The program and schedule will be posted here soon. Abstract and panel submissions are now closed.

Call for panels, papers and workshops

Food Futures in the Anthropocene: Place-Based, Just, Convivial

9-10 November 2020

Submission of Paper Abstracts and Panel and Workshop Proposals is now closed.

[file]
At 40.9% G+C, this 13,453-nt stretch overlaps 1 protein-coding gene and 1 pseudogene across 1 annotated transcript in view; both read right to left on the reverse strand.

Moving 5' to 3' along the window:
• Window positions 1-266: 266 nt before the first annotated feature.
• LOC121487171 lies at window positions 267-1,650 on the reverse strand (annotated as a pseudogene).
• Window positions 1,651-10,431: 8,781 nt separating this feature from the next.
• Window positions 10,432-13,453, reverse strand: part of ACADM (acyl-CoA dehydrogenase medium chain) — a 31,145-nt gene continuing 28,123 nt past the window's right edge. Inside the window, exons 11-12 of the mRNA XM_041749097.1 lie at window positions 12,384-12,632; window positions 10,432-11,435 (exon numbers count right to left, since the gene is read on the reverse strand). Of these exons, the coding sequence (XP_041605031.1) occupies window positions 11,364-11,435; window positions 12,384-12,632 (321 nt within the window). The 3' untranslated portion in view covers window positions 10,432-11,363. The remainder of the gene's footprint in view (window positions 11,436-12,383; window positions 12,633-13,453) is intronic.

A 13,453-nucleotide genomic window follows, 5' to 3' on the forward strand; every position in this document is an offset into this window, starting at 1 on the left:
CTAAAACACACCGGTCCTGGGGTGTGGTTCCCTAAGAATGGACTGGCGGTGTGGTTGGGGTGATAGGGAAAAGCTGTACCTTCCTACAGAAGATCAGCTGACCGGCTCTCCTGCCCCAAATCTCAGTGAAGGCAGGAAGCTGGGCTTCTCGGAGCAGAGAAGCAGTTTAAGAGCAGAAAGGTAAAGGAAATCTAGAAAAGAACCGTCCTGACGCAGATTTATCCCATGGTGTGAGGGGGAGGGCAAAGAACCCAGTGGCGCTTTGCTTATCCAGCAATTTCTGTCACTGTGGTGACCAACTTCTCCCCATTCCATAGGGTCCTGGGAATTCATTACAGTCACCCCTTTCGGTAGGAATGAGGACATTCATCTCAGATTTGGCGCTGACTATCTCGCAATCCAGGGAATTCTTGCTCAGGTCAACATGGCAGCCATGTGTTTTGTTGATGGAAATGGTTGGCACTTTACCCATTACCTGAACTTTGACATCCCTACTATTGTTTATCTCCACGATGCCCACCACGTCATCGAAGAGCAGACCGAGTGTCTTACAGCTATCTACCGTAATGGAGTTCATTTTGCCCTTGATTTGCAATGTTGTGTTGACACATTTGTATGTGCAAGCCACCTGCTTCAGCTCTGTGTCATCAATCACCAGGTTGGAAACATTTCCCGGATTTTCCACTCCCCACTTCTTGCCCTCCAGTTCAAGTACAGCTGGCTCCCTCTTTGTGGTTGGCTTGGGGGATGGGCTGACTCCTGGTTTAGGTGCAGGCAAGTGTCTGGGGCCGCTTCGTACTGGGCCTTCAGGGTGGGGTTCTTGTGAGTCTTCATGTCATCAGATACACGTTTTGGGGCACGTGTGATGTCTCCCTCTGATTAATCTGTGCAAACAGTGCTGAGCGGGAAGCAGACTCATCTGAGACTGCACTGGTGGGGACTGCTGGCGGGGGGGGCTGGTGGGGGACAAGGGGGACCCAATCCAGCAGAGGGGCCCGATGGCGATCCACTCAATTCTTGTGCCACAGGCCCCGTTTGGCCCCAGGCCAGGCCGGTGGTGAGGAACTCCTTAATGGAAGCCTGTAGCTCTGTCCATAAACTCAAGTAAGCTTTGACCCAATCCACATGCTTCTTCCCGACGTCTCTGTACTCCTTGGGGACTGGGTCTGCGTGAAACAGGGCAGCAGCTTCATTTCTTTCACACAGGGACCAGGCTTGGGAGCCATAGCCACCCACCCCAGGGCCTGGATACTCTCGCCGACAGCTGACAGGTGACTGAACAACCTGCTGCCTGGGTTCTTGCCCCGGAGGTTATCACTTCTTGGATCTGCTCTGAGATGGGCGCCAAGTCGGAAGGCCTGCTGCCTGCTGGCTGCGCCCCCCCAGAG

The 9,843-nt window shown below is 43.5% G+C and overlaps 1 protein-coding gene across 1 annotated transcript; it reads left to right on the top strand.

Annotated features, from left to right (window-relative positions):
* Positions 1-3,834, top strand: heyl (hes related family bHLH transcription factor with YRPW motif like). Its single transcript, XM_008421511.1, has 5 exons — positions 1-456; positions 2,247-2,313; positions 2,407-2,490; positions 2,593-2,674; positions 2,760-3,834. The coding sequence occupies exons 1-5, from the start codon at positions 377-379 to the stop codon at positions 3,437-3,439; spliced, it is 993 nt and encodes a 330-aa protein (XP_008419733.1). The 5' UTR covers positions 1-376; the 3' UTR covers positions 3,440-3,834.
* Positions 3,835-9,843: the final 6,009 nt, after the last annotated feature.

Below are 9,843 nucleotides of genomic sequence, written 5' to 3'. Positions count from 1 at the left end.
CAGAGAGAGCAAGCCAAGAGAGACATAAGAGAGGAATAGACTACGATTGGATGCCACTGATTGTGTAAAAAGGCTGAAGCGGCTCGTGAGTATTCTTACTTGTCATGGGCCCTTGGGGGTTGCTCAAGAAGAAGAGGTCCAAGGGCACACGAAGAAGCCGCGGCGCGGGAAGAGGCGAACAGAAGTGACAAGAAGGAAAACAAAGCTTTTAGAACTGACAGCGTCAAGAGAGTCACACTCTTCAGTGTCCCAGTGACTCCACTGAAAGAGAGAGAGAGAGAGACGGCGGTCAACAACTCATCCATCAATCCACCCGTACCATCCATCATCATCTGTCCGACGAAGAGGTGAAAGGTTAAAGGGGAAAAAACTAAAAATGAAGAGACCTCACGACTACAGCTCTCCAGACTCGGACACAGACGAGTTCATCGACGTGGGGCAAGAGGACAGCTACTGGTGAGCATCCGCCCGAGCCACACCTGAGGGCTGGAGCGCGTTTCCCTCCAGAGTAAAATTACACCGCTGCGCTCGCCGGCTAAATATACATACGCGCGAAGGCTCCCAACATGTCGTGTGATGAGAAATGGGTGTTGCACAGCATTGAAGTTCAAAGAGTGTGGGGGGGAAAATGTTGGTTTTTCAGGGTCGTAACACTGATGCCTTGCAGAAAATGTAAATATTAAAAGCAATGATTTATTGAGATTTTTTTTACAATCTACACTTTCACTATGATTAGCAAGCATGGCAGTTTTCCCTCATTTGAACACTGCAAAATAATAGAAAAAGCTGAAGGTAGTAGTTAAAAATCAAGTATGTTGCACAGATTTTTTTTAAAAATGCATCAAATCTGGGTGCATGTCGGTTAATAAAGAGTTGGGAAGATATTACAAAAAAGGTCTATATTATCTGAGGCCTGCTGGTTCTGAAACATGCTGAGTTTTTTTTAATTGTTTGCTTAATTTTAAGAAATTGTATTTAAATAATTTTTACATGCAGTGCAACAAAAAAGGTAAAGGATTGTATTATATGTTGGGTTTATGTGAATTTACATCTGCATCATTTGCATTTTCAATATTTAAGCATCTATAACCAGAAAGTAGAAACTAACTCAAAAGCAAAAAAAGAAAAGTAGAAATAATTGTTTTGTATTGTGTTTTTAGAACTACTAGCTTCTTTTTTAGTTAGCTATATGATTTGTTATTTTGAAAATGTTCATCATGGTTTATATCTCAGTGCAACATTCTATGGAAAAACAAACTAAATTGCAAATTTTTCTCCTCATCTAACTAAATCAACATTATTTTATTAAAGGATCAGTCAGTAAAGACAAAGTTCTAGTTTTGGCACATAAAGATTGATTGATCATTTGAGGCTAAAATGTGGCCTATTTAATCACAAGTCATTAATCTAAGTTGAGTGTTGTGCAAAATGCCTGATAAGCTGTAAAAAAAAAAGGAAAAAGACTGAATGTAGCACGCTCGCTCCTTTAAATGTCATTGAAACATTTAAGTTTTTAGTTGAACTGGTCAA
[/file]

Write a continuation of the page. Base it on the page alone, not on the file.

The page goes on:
Emerging discourses of the Anthropocene and its critics constitute attempts to grasp a new understanding of reality: the deep and reciprocal enmeshment of daily human practices with Earth’s vital life-support systems. For scholars of food studies and systems, the planetary impacts of high-input monocultures, land clearing, food miles, labour exploitation, retail monopolies, unethical advertising, obesogenic environments and food waste are only some of the issues to be overcome to resolve the profound economic, ecological, social and cultural crises in the twenty-first century and realise a flourishing co-existence for ourselves and the species with whom we live and eat. Employing inter- and transdisciplinary methodologies and building on ‘circular’, ‘just’, ‘slow’, ‘local’, ‘convivial’, ‘healthy’ and ‘sustainable’ food concepts, the emerging discipline of food system studies is uniquely positioned to answer questions about the nature and meanings of such enmeshments as well as offering imaginative yet feasible solutions. How do we make sense of the food futures to come? What new ways of eating well and convivially are there? How can lessons from the past help us navigate increasingly uncertain food futures? What food governance arrangements—politics, policies, regulations—will overcome unconscionable inequalities and deliver food justice? How is and should food be represented in the media? These are just a few of the questions this conference will grapple with.